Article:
CAS  Article  PubMed  PubMed Central  Google Scholar 

  37. Petryayeva E, Krull UJ (2011) Localized surface plasmon resonance: nanostructures, bioassays and biosensing—a review. Anal Chim Acta 706(1):8–24.

    CAS  Article  PubMed  Google Scholar 

  38. Powell WA, Catranis CM, Maynard CA (2000) Design of self-processing antimicrobial peptides for plant protection. Lett Appl Microbiol 31:163–168.

    CAS  Article  PubMed  Google Scholar 

  39. Rothen-Rutishauser BM, Schürch S, Haenni B, Kapp N, Gehr P (2006) Interaction of fine particles and nanoparticles with red blood cells visualized with advanced microscopic techniques. Envir Sci Technol 40(14):4353–4359.

    CAS  Article  Google Scholar 

  40. Sadhasivam S, Shanmugam P, Yun K (2010) Biosynthesis of silver nanoparticles by Streptomyces hygroscopicus and antimicrobial activity against medically important pathogenic microorganisms. Colloids Surf, B 81(1):358–362.

    CAS  Article  Google Scholar 

  41. Salvioni L, Galbiati E, Collico V, Alessio G, Avvakumova S, Corsi F, Tortora P, Prosperi D, Colombo M (2016) Negatively charged silver nanoparticles with potent antibacterial activity and reduced toxicity for pharmaceutical prep-arations. Int J Nanomed 12:2517.

    Article  Google Scholar 

  42. Sayed R, Saad H, Hagagy N (2018) Silver nanoparticles: characterization and antibacterial properties. Rendiconti Lincei Scienze Fisiche e Naturali 29(1):81–86.

    Article  Google Scholar 

  43. Schneider CA, Rasband WS, Eliceiri KW (2012) NIH Image to ImageJ: 25 years of image analysis. Nat Methods 9(7):671–675.

    CAS  Article  PubMed  PubMed Central  Google Scholar 

  44. Schrand AM, Schlager JJ, Dai L, Hussain SM (2010) Preparation of cells for assessing ultrastructural local-ization of nanoparticles with transmission electron microscopy. Nat Protoc 5(4):744.

    CAS  Article  PubMed  Google Scholar 

  45. Seeman P, Weinstein JI (1966) Erythrocyte membrane stabilization by tranquilizers and antihistamines. Biochem Pharma 15(11):1737–1752.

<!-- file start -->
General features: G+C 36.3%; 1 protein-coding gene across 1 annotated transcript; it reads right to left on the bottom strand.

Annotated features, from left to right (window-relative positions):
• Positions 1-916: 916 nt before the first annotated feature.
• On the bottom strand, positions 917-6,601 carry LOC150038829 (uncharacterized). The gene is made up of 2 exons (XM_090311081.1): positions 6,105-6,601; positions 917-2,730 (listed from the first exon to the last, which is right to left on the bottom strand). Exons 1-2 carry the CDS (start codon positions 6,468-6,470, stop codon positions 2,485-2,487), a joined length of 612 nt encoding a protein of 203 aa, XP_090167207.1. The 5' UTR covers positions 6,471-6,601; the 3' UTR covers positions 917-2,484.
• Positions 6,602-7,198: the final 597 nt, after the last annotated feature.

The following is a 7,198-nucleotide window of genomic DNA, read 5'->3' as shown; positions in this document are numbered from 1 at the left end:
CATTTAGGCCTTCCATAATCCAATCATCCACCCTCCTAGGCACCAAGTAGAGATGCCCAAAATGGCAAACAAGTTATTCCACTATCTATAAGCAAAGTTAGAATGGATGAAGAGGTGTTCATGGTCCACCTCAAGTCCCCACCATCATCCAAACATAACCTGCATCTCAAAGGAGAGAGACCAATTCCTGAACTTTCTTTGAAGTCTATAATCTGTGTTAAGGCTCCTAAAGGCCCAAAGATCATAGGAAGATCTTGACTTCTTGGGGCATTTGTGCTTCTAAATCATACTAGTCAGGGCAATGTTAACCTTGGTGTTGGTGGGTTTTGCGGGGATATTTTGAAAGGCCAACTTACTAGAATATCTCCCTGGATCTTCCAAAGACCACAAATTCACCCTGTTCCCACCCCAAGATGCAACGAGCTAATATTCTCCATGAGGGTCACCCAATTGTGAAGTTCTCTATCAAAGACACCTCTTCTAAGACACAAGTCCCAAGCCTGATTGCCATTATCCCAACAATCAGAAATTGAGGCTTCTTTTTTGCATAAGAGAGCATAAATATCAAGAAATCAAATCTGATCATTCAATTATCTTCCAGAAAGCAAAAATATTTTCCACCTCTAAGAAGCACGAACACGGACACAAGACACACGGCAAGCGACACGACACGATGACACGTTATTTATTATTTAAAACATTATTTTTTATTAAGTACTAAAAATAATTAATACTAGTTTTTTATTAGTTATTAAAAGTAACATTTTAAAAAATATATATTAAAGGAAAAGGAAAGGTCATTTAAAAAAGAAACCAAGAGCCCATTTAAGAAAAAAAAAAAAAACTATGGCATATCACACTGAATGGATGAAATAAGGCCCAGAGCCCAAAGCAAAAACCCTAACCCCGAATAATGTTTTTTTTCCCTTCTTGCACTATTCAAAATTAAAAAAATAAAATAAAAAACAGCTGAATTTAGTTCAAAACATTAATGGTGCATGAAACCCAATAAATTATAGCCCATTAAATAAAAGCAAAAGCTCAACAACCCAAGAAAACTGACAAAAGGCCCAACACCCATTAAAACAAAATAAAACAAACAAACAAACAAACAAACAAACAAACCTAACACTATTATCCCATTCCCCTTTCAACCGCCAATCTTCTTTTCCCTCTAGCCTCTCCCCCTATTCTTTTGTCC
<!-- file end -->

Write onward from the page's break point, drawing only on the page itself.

CAS  Article  Google Scholar 

  46. Shameli K, Ahmad MB, Zamanian A, Sangpour P, Shabanzadeh P, Abdollahi Y, Zargar M (2012) Green biosynthesis of silver nanoparticles using Curcuma longa tuber powder. Int j Nanomed 7:5603.

    CAS  Article  Google Scholar 

  47. Singaravelan R, Alwar SBS (2015) Electrochemical synthesis, characterization and phytogenic properties of silver nanoparticles. Appl Nanosci 5:983–991.

    CAS  Article  Google Scholar 

  48. Singh S, Bharti A, Meena VK (2014) Structural, thermal, zeta potential and electrical properties of disaccharide reduced silver nanoparticles. J Mater Sci Mater Electro 25(9):3747–3752.

    CAS  Article  Google Scholar 

  49. Singh N, Sahoo SK, Kumar R (2020) Hemolysis tendency of anticancer nanoparticles changes with type of blood group antigen: An insight into blood nanoparticle interactions. Mat Sci Engin 109:110645.

    CAS  Article  Google Scholar 

  50. Sleytr UB, Schuster B, Egelseer EM, Pum D (2014) S-layers: principles and applications. FEMS Microbiol Rev 38(5):823–864.

    CAS  Article  PubMed  PubMed Central  Google Scholar 

  51. Soenen SJ, Himmelreich U, Nuytten N, Pisanic TR, Ferrari A, De Cuyper M (2010) Intracellular nanoparticle coating stability determines nanoparticle diagnostics efficacy and cell functionality. Small 6(19):2136–2145.

    CAS  Article  PubMed  Google Scholar 

  52. Srivastava P, Kowshik M (2013) Mechanisms of metal resistance and homeostasis in haloarchaea. Archaea 2013:1–16.

    CAS  Article  Google Scholar 

  53. Srivastava P, Bragança J, Ramanan SR, Kowshik M (2013) Synthesis of silver nanoparticles using haloarchaeal isolate Halococcus salifodinae BK 3. Extremophiles 17(5):821–831.

    CAS  Article  PubMed  Google Scholar 

  54. Srivastava P, Braganca J, Ramanan SR, Kowshik M (2014) Green synthesis of silver nanoparticles by Haloarchaeon Halococcus salifodinae BK6. Adv Mat Res 938:236–241

    Google Scholar